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In Brief


Richard Nelson's Madame Melville is a memory play about what must have been the author's sexual initiation at the age of 15 during his family's lengthy Paris sojourn in 1966. The initiator was his unmarried literature teacher, "Madame" Claudie Melville. The older-woman-and-boy theme is as old as the hills -- or at least as the third-century novel Daphnis and Chloe. By now, it requires the kind of originality and finesse that are not usually Nelson's strong suit.

Perhaps great acting and better direction than the author's could have helped; in London, Claudie was the superb Irène Jacob. But Macaulay Culkin is absurd as the lovestruck boy, Carl, at 50, looking back at the incident, and poor as the 15-year-old Carl living it. He moves with a real, not acted, awkwardness; gazes insipidly out of weirdly hooded eyes; and speaks in choppy phrases suggesting a Bush parody. As Claudie, Joely Richardson demonstrates that over three generations the Redgrave acting talent has considerably thinned. She does a dubious French accent, making us grateful for her frequent lapses from it.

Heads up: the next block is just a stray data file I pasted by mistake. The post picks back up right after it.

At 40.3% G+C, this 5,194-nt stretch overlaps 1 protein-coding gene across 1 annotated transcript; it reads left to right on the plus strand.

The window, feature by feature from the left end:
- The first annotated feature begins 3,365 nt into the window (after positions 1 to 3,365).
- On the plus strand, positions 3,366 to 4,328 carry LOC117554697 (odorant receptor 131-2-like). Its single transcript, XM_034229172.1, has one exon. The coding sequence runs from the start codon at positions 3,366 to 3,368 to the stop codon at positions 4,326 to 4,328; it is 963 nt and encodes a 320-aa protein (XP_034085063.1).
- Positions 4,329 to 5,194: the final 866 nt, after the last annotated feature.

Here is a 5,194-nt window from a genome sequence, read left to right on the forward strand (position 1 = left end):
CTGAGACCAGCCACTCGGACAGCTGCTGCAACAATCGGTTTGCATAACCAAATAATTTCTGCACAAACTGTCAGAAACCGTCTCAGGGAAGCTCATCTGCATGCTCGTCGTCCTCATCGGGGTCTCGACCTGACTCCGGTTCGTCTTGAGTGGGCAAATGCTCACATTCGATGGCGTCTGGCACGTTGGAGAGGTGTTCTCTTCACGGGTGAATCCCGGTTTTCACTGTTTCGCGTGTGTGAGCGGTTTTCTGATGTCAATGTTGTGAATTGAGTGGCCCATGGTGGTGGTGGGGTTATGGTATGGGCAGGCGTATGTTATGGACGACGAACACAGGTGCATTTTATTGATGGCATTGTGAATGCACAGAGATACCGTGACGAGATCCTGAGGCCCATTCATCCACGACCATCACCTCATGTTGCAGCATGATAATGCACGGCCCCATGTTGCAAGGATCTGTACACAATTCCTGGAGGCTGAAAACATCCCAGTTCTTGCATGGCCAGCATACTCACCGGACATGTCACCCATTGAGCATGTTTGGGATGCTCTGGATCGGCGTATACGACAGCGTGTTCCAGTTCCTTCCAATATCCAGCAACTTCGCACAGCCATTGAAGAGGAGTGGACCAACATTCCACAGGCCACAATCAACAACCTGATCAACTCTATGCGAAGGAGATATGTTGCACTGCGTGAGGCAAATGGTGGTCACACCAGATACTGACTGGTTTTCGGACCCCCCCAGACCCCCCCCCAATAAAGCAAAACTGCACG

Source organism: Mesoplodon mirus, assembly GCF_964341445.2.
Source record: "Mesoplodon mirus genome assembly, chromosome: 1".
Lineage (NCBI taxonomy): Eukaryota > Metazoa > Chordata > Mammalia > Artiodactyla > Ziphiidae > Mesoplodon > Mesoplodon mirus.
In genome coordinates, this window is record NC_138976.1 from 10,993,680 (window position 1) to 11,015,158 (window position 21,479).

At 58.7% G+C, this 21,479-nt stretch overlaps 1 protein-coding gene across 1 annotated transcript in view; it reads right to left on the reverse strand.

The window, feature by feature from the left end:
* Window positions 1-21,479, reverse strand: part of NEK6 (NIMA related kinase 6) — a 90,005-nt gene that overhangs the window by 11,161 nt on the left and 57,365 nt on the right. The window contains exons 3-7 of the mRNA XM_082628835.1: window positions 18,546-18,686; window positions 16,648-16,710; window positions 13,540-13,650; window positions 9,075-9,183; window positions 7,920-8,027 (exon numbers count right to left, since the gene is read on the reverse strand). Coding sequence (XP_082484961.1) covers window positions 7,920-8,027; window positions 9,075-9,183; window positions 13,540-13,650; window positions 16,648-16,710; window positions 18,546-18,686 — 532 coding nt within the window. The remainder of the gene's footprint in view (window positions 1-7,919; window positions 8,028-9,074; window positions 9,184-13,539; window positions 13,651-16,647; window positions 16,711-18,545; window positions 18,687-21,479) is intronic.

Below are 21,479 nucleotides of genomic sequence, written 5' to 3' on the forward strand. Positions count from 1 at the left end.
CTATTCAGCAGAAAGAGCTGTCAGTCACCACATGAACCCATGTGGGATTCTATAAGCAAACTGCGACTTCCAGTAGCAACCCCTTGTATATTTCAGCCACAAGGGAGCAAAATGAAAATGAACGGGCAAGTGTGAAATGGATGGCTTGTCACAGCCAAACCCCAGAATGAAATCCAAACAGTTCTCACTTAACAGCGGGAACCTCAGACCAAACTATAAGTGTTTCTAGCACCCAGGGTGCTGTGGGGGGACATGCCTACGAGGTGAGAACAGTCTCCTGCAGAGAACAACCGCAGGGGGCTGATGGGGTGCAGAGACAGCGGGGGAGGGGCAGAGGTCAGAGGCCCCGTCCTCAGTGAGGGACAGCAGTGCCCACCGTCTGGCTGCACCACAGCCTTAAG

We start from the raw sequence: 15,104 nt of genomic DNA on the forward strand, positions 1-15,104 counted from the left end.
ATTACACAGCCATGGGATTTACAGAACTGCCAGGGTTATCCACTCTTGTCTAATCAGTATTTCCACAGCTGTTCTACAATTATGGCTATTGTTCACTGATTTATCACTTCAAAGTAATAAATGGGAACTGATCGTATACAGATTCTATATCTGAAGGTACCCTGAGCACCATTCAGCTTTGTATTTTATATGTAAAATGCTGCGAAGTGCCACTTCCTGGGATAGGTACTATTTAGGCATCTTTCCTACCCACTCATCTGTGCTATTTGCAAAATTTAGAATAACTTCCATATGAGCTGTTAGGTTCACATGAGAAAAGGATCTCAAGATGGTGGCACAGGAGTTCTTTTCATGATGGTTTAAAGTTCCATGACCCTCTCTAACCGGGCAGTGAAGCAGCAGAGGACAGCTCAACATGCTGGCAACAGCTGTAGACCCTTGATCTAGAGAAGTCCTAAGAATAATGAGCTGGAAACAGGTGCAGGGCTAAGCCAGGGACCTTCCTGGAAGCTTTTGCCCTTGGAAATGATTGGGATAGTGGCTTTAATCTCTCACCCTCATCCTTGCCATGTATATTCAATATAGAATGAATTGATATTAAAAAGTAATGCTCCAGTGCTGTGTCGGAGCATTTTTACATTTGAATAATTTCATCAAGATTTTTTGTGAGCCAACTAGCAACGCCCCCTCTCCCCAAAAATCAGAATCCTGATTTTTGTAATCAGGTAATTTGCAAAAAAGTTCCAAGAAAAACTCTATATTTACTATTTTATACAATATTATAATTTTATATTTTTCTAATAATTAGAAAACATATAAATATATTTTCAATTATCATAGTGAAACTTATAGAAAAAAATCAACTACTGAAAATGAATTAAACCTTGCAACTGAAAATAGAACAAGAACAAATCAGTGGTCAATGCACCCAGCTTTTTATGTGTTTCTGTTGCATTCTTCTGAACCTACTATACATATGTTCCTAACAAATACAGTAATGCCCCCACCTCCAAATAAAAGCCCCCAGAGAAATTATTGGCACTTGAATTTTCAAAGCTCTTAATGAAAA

Claudie's neighbor, Ruth, a violinist from New Jersey, keeps dropping in for comic relief. As played by the yentaish Robin Weigert, her relief proves scant. Even the dependable Thomas Lynch has designed a set whose upper layer seems bent on floating away. The audience, though, laps it all up; but what can you expect from folks who burst into laughter at a line like "She's a real bitch"?

In Urinetown, the Musical, a drought-plagued city coerces its population to pee into public restrooms, whose pee-fee a greedy corporation keeps jacking up. This is not just bathroom humor; it's bathroom humor that makes no sense. The book and score by Mark Hollmann and Greg Kotis are too close to Brecht-Weill and others to pass for parody, and hold no independent interest. A proficient cast led by John Cullum, Jeff McCarthy, and Nancy Opel does well enough, and the lean but droll production values -- especially Brian MacDevitt's lighting -- are effective. John Rando has directed with savvy, and John Carrafa has choreographed with sass, but not even the jokes about musical-comedy conventions rise above the conventional.


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